Sunday, 8 December 2013

Petty Sessions Records, Swords Court

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Scales of Justice
The Petty Sessions, were a prelude to the District Courts in Ireland, where Justices of the Peace (usually local landlords) had summary jurisdiction in minor criminal and civil matters. The petty sessions order registers for the court in Swords, Co. Dublin, which covered the parish of Malahide, have recently been released online by genealogy vendor Findmypast.
The registers released span the period 1872 to 1913, the time of my great-great-grandfather, James Mahon (1823 – 1903), as well as his son-in-law, my great-grandfather, Michael Byrne (c1865 – 1929).  So the search began… 

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An Irish goat
There was only one possible reference to my great-great-grandfather in the Swords registers. Sergeant William Sandes charged James Mahon of Yellow Walls with… wait for it… allowing one of his goats to wander on the public road near his home. On 11 June 1887, the case was heard and James was fined six pence, plus costs.

This story reminded my Dad of another time a goat got loose. Until the 1960s, my family's nearest water supply was from a pump at the top of the road. One day, during the rut season, my grandfather, James Byrne, went out with his bucket to get water. Half-way up the road, a billy goat forced him into retreat. My grandfather backed up, all the way home, keeping the bucket in front of him, for protection against the goat's long horns.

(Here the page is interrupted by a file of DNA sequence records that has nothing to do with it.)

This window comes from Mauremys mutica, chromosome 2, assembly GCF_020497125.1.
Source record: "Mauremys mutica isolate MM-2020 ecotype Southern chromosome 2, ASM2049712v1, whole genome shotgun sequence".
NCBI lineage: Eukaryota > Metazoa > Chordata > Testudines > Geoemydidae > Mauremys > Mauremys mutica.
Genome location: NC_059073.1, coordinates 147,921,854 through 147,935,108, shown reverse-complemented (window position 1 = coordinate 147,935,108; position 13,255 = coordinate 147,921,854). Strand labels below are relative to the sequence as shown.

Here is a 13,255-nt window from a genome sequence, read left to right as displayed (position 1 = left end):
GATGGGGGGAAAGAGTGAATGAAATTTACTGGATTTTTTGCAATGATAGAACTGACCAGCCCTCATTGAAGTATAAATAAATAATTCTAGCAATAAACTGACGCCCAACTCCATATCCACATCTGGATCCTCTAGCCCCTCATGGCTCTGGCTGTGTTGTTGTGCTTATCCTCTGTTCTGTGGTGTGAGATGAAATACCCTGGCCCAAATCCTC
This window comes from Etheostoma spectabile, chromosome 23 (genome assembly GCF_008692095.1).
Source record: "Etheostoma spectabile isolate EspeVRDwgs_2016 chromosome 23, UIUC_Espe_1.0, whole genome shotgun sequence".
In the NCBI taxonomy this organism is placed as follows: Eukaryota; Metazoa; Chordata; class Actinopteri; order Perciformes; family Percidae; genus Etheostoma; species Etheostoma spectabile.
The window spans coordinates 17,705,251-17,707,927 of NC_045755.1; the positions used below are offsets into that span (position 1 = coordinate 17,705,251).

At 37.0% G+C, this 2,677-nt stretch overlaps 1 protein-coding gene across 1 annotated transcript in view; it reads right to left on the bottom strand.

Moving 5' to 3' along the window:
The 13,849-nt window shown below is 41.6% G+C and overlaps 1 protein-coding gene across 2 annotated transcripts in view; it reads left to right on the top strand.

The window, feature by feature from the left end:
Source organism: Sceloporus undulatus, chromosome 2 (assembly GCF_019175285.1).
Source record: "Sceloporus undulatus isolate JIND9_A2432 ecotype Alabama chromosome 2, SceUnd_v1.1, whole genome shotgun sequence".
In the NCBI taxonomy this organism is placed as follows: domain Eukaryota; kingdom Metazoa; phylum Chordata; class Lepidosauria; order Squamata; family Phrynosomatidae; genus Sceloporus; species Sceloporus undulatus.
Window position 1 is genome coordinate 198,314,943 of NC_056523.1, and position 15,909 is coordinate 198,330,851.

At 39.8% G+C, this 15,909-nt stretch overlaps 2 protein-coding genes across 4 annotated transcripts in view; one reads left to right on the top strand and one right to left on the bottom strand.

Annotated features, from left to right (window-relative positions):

My great-grandfather also featured in the Sword's court records. On 26 July 1913, Michael Byrne of Yellow Walls was charged with keeping his son, also Michael, home from school, without excuse, contrary to an attendance order. He was found guilty and fined three shillings. Young Michael was born on 18 October 1899, so being three months shy of his fourteenth birthday, he was still obliged to attend school.

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Michael Byrne in the Swords Petty Sessions, 1913

Compulsory school attendance, for those aged between six and fourteen years, was introduced in Ireland in 1892, but only in urban areas and many rural local authorities delayed its introduction. Compulsory attendance was presumably a fairly recent requirement in Malahide in 1907, when the attendance order was issued to my great-grandfather. Traditionally, parents kept children home from school for any reason and the majority of children had left school by Michael’s age, so my great-grandfather probably resented the state's interference in what had always been a family matter. My young granduncle was quite likely out picking potatoes or doing other summer jobs to help feed the family, when he should have been in school. He may even have started in paid employment.


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